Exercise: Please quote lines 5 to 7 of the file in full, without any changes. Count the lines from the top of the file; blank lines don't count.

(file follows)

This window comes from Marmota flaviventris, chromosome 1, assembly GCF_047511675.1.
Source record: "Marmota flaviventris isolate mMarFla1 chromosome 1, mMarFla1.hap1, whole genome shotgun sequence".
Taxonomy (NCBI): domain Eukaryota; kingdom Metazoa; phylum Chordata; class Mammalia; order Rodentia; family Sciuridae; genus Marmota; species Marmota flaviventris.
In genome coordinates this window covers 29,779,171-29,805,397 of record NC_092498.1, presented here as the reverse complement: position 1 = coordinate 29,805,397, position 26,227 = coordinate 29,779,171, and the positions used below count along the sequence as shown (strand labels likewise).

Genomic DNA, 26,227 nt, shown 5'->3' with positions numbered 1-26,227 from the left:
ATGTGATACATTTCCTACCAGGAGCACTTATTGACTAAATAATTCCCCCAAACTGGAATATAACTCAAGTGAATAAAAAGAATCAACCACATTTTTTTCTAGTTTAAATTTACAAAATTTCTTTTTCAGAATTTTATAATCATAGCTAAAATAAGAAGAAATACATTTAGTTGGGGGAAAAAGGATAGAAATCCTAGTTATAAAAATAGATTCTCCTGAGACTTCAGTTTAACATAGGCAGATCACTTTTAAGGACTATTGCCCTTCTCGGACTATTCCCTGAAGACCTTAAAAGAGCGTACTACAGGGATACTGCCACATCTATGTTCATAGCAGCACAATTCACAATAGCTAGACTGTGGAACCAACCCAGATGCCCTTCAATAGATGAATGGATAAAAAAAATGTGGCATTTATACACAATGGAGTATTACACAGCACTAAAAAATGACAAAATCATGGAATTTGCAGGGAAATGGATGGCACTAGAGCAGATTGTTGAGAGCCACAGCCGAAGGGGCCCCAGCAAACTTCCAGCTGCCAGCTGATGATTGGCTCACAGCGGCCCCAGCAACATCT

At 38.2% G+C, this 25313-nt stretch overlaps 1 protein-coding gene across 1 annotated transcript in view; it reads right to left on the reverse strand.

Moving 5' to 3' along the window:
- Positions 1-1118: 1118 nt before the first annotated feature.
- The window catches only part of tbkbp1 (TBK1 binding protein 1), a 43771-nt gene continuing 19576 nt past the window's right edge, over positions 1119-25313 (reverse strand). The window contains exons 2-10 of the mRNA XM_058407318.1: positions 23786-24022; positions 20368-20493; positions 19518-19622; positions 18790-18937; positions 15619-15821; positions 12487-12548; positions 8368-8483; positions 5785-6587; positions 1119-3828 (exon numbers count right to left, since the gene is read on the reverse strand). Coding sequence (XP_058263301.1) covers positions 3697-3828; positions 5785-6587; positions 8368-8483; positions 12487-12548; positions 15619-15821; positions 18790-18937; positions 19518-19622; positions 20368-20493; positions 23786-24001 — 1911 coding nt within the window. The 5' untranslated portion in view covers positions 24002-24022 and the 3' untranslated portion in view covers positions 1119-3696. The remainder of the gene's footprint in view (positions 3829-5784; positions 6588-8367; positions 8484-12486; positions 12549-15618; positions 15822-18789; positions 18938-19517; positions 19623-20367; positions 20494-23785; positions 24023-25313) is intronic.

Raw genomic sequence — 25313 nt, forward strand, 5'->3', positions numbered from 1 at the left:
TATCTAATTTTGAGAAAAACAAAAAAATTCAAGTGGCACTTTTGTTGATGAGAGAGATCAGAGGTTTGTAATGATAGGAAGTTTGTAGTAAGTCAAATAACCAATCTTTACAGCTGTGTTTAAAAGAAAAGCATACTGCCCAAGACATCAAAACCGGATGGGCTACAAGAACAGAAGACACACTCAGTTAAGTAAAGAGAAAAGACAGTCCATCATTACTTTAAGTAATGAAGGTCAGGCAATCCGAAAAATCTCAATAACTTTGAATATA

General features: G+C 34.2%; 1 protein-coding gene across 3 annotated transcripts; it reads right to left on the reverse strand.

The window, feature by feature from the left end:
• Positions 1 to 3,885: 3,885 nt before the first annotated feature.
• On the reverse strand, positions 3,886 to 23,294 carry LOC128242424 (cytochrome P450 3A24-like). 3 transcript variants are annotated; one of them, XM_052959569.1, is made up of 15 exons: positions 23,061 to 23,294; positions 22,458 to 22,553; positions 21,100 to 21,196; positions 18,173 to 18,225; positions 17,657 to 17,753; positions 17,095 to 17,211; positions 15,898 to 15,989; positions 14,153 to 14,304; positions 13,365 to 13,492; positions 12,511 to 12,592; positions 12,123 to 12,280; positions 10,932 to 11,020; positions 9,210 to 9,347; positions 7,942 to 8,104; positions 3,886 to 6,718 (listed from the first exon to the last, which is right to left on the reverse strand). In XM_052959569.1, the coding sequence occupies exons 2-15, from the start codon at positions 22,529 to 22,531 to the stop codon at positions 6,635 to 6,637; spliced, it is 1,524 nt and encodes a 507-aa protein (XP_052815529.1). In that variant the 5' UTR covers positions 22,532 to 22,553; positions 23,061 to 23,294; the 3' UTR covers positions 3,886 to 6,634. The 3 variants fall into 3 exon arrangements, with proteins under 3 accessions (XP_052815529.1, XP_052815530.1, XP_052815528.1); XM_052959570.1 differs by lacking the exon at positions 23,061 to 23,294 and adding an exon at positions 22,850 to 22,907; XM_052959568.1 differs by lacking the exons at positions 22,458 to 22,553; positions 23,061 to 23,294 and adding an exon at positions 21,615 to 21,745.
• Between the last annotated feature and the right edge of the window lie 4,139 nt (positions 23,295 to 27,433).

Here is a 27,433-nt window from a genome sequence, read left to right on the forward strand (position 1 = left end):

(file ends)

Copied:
Genomic DNA, 26,227 nt, shown 5'->3' with positions numbered 1-26,227 from the left:
ATGTGATACATTTCCTACCAGGAGCACTTATTGACTAAATAATTCCCCCAAACTGGAATATAACTCAAGTGAATAAAAAGAATCAACCACATTTTTTTCTAGTTTAAATTTACAAAATTTCTTTTTCAGAATTTTATAATCATAGCTAAAATAAGAAGAAATACATTTAGTTGGGGGAAAAAGGATAGAAATCCTAGTTATAAAAATAGATTCTCCTGAGACTTCAGTTTAACATAGGCAGATCACTTTTAAGGACTATTGCCCTTCTCGGACTATTCCCTGAAGACCTTAAAAGAGCGTACTACAGGGATACTGCCACATCTATGTTCATAGCAGCACAATTCACAATAGCTAGACTGTGGAACCAACCCAGATGCCCTTCAATAGATGAATGGATAAAAAAAATGTGGCATTTATACACAATGGAGTATTACACAGCACTAAAAAATGACAAAATCATGGAATTTGCAGGGAAATGGATGGCACTAGAGCAGATTGTTGAGAGCCACAGCCGAAGGGGCCCCAGCAAACTTCCAGCTGCCAGCTGATGATTGGCTCACAGCGGCCCCAGCAACATCT

At 38.2% G+C, this 25313-nt stretch overlaps 1 protein-coding gene across 1 annotated transcript in view; it reads right to left on the reverse strand.